After all the horrors they’ve been subjected to over the centuries it’s remarkable that the Jews people remain a distinct group of people. Many Christians point to the existence of the Jews as evidence that God exists and keeps the promises he’s made for very good reasons.
However, in our enthusiasm for the idea that the Jewish people are evidence God exists we sometimes read the concept into passages which are about something else altogether. Continue reading “You are my witnesses”
The tragedy of Cain and Abel is a shocking one that reflects humanity’s insatiable lust for conflict. Their story is traditionally examined from the standpoint of ‘what happened to Abel, and why?’, but a greater lesson emerges when we look at what happened afterwards. Continue reading “Cain & Abel”
Why Biblical imagery must often deviate from physical reality
Perhaps the most famous Christian allegory comes, not from the pages of the Bible, but rather from the pen of John Bunyan in 1678. His work, “The Pilgrims Progress”, describes in vivid detail a long journey taken by a man named ‘Christian’ from the ‘City of Destruction’ to the ‘Celestial City’. This text illustrates many Christian concepts, and teaches many spiritual lessons. It has captivated readers for generations around the globe.
But for many believers, the concept of allegory remains obscure. It is accepted as legitimate, in theory, but in practice it is not well understood or defined. It would seem on the surface to be an elusive catch phrase for any type of spiritual symbolism we would like to superimpose upon any particular Biblical text. The fact is that alleged allegories are often arbitrary and speculative, and for no good reason. There exists an almost limitless number of ways in which one might claim allegorical meaning from any passage.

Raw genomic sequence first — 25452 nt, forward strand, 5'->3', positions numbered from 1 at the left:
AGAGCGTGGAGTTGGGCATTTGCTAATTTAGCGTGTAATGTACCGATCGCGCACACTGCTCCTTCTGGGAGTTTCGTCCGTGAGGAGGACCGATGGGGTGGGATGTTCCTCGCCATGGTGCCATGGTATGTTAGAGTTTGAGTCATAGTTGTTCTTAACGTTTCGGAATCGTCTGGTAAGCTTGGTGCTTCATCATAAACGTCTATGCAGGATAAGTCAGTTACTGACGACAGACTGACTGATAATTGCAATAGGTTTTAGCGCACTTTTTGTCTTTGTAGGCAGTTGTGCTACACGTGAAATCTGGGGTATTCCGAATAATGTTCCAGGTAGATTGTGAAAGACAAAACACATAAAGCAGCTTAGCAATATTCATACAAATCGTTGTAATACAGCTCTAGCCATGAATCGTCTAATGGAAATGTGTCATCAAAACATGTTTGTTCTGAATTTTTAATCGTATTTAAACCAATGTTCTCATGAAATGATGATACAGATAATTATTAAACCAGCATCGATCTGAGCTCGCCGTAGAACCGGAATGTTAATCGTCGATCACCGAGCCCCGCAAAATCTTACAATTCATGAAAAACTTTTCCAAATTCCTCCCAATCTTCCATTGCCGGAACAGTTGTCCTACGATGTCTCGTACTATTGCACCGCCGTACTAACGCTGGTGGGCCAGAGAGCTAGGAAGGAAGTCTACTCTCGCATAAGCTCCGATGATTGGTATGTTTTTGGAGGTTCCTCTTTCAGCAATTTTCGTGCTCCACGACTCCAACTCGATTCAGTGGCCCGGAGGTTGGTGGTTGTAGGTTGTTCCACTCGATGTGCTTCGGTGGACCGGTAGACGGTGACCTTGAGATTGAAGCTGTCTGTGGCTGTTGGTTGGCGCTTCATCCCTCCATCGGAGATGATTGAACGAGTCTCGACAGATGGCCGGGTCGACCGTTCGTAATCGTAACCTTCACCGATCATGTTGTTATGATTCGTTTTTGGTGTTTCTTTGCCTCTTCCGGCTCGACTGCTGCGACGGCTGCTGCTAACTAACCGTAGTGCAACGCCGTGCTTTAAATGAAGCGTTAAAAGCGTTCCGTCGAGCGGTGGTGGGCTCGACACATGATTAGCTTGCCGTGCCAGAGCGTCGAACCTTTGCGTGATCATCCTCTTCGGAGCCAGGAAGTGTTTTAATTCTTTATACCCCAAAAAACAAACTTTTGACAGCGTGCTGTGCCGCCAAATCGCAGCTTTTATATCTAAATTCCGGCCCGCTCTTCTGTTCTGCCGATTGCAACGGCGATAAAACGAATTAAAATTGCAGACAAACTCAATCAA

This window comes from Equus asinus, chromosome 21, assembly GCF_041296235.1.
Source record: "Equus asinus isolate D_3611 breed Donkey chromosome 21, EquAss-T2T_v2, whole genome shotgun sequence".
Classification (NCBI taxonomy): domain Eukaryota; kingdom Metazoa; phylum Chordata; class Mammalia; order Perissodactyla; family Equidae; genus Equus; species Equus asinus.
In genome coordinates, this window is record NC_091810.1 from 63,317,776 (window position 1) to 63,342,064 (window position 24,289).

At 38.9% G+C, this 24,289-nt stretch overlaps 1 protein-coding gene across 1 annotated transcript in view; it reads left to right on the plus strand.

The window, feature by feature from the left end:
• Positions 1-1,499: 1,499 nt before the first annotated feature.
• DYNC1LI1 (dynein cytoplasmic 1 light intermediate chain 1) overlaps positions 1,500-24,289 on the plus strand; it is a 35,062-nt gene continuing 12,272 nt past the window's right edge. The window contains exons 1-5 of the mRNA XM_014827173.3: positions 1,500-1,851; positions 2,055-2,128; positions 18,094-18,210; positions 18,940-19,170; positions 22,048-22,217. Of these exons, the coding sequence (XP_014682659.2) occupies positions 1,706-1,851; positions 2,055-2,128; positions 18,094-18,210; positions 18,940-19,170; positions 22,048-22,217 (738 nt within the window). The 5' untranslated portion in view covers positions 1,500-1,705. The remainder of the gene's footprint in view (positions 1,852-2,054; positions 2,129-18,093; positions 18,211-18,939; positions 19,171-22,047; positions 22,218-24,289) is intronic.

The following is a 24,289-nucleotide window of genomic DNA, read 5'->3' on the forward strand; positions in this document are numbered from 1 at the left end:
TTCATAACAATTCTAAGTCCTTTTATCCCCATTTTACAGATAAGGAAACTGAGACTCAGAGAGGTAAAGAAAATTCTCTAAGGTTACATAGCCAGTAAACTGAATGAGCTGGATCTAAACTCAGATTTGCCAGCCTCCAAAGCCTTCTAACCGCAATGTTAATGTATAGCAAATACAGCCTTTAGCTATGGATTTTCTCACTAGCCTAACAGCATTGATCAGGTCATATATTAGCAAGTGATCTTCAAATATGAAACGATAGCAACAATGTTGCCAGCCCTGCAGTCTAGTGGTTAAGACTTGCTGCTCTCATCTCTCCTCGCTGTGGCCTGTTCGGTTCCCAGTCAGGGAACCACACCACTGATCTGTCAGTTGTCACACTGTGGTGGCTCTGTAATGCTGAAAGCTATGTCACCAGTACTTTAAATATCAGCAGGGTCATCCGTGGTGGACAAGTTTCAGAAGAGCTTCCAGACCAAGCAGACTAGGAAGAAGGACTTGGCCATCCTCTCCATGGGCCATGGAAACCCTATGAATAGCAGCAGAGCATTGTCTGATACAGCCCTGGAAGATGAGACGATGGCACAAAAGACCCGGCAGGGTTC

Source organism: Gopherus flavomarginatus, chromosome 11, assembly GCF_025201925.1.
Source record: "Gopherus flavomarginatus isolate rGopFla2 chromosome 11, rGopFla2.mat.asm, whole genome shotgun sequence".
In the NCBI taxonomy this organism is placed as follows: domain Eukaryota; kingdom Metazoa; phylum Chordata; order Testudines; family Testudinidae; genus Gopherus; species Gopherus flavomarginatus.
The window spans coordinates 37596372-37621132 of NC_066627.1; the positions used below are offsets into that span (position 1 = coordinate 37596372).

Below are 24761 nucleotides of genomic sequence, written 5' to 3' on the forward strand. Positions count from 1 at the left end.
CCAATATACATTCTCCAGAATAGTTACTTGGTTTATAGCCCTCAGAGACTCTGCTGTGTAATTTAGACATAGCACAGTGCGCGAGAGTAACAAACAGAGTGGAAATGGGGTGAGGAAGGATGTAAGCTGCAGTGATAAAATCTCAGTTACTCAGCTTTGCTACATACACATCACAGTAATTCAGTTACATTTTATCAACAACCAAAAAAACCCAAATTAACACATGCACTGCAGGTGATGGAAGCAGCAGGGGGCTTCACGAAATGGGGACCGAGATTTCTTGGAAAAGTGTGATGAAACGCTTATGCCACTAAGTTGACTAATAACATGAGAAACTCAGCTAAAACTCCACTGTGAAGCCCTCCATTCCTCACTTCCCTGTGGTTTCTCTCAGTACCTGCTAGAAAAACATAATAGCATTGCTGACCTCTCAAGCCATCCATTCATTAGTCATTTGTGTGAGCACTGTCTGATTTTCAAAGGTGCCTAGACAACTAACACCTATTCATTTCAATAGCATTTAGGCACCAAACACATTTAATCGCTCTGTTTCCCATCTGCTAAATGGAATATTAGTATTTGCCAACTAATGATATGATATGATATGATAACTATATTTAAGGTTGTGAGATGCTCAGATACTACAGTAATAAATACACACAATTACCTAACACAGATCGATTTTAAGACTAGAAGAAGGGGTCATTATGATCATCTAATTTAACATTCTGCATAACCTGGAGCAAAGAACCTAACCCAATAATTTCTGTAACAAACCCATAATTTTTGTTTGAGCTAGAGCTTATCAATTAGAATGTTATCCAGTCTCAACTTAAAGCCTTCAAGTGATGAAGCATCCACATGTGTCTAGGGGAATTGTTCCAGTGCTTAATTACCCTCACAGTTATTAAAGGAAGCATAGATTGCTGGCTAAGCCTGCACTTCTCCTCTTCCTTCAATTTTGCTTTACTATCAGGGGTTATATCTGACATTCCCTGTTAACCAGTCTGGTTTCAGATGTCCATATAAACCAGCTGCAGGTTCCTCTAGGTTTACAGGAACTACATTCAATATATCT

It turns out there is only one explicit instance of the word ‘allegory’ in the whole Bible. In Galatians 4, Paul uses it to describe his spiritual exposition of Abraham’s two wives and two sons. This certainly does not preclude the existence of other allegories elsewhere1, but it does provide us with a clear test case for the genre. And since Paul leans on Isaiah to make his point, we should do the same. Continue reading “A Case Study In Allegory”
Although it is impossible to prove the existence of God in the scientific sense, scientists and philosophers agree it is possible to investigate the evidence for a creator of the universe whose presence may be discerned from the creation. This presentation provides evidence that many scientists acknowledge as indicating the universe has been designed for our benefit.
In Regina Munch’s review of “Chris Lehmann’s The Money Cult: Capitalism, Christianity, and the Unmaking of the American Dream”, she remarks that
“Rich or poor, conservative or liberal, religious or secular, Americans are in thrall of the promise of personal fulfillment that this amalgam of therapeutic self-help, financial counseling, and spiritual enlightenment offers. But when enlightenment is instrumentalized for individual advancement, ties between individuals suffer. Surrounded by the language of personal well-being, we are denied the vocabulary of community and solidarity.”
There is much about which to criticise the prosperity gospel, but arguably its obsession with individual advancement is its biggest betrayal of Christianity, as it runs against the concept of Christianity as a collective faith.
As Paul eloquently put it in Romans 12:5,
“so we who are many are one body in Christ, and individually we are members who belong to one another.”